The Major Benefit To Being Bad At Japanese

No one likes being bad at Japanese. The faster you can get away from it and move on to good Japanese, the better. But there must be something positive about being bad. Something that you can appreciate having through the struggle.

The Major Benefit To Being Bad At Japanese

Congratulations.

You get the limited power of immunity against bad acting and writing.

When you have trouble understanding what you are listening to, your focus is on your ability to comprehend the material. Since the language is not fully at your grasp you miss out on a lot of the detail you see in TV and movies. You don’t have a natural feel yet for what sounds right or real or normal for Japanese speaking just yet. Instead of this making you feel down on yourself, you can use this to your full advantage.

I used to watch all ranges of j-dramas, variety shows, and movies. Once I got into the story, I found I could enjoy an endless number of series. But as the years passed, and the finer subtleties of acting became apparent. While there is still plenty I enjoy, it is nowhere near the colossal number I got to appreciate in the early days.

The Major Benefit To Being Bad At Japanese 2

Even looking back on shows I used to like, seeing them at fluency is often a completely different experience, often resulting in a “what the hell was I thinking?”

Use your inexperience

Inexperience (and a little ignorance) actually increase your entertainment options. Because eventually you’ll be more harsh, and critical to the acting involved in everything you watch. For an easy to relate comparison, think of the TV shows you used to like as a child, and have taken a look back on today as an adult.

There will be exceptions of course. Some actors, just based on their face, action, and tone of voice, you know are really bad. You can’t get around this despite your lack of experience. But you will be “fortunately” tricked in many other situations.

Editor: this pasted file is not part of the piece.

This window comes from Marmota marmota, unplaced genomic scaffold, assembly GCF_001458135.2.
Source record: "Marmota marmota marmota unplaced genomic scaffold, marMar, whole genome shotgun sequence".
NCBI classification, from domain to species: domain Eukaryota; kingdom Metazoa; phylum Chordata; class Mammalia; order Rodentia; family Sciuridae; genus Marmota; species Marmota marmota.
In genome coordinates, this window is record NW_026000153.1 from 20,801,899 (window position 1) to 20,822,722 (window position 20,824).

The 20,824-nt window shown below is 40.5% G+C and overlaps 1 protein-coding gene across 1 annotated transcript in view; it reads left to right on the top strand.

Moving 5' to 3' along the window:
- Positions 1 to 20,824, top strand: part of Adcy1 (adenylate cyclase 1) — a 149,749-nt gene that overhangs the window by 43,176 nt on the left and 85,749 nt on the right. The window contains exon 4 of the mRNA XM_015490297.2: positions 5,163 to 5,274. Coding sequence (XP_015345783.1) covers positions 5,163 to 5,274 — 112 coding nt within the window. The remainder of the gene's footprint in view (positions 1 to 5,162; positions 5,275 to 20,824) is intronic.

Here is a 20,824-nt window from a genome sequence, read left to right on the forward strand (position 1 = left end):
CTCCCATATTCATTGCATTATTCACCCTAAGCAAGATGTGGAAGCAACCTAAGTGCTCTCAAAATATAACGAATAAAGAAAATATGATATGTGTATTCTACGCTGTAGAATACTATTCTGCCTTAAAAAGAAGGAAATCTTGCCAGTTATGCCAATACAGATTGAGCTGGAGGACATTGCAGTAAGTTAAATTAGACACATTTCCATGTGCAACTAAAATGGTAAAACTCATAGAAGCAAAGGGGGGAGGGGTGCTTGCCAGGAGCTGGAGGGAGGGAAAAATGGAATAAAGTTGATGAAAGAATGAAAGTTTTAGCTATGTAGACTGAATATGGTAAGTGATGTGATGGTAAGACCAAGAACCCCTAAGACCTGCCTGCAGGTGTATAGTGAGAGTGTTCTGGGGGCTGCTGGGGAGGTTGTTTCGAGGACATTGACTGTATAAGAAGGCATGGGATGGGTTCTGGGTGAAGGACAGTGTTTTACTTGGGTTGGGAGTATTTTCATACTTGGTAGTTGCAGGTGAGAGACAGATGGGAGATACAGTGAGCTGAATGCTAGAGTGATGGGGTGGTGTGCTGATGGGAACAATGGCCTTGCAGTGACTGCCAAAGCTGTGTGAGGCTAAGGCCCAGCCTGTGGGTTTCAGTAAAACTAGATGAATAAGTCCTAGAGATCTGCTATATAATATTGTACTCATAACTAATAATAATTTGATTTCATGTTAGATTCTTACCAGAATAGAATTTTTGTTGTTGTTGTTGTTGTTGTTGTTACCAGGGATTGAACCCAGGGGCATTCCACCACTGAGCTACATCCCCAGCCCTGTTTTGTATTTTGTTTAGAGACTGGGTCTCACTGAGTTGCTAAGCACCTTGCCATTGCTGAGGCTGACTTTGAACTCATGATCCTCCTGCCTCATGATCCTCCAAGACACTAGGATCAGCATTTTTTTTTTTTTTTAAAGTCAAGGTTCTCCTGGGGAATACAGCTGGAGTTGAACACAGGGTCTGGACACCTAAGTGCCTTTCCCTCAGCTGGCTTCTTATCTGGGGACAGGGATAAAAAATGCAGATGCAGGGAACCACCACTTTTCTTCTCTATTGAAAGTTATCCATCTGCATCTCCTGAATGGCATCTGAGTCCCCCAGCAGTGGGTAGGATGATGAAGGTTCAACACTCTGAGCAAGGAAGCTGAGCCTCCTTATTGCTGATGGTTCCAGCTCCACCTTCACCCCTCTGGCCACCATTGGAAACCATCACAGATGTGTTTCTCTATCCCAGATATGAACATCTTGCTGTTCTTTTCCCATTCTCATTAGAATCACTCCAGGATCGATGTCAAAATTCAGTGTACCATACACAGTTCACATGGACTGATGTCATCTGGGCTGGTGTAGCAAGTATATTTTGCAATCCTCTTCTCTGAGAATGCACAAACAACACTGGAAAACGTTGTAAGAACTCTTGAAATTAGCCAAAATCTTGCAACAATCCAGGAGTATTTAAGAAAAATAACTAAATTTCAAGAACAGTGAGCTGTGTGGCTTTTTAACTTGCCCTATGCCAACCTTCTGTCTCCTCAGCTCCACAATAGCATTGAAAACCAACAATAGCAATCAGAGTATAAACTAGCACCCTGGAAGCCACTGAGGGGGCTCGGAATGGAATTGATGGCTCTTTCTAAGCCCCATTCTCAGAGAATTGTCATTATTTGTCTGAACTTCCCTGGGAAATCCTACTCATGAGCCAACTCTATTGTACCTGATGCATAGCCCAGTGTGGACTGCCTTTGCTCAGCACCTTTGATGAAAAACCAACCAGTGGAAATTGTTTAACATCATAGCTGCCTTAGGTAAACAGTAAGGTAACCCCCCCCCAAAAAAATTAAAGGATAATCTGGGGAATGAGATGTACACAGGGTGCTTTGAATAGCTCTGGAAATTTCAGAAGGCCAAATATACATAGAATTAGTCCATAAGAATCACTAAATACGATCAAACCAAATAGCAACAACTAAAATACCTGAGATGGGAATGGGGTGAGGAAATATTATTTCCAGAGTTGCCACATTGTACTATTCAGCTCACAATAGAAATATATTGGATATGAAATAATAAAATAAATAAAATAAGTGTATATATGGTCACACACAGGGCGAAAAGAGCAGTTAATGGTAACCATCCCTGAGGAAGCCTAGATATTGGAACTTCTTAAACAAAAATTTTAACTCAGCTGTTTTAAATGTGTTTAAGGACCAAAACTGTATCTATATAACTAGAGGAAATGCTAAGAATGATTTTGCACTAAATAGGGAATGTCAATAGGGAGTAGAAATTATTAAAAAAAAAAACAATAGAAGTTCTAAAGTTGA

Go out and enjoy bad TV while you still can.



Related posts:

The following two tabs change content below.
Adam

Adam

Founder of Jalup. Spends most of his time absorbing and spreading thrilling information about learning Japanese.

Comments

The Major Benefit To Being Bad At Japanese — 23 Comments

  1. I didn’t understand what you meant until I got to the end. Yes, I am currently in this stage and my music choice according to my japanese friend is weird and very love-themed, but lucky ignorant me didn’t know that, I don’t even know what the crap they’re saying at all, all I know is 愛してる. So yeah, that is a huge advantage.

    • I still have this huge addiction to 西野カナ which I actually developed once I could understand what she was singing about. Even more hilarious I only recently found out a buddy of mine who I have known for several years now has the same odd taste in j-pop.

      Instead of thinking of it as weird I prefer strong and sensitive. :D

  2. Oh my God, this! “You get the limited power of immunity against bad acting and writing.”

    When I was a beginner, I didn’t mind foreign hosts in NHK travel shows trying to speak Japanese to the locals. Now, I don’t watch NHK travel shows that much anymore because I really CRINGE at the Japanese of the foreign hosts. They either sound too rude or too childish. I just can’t ignore it. It makes me uncomfortable. One time the host was this big American guy and he spoke like a teenage ぶりっ子 who gets absolutely amazed at absolutely everything. I turned off the TV because I couldn’t go on watching.

  3. This is kinda starting to happen to me. When I was a beginner, I watched いたずらなキス and surprisingly liked it. I cannot stand that show anymore. The dialogue feels…slow, cliche, and dragged on (あたしが好きだと思ってたのに、どうして嫌われているの?). I am not saying that it’s a bad show, just that the pleasure I experienced from watching it the first time was probably linguistical.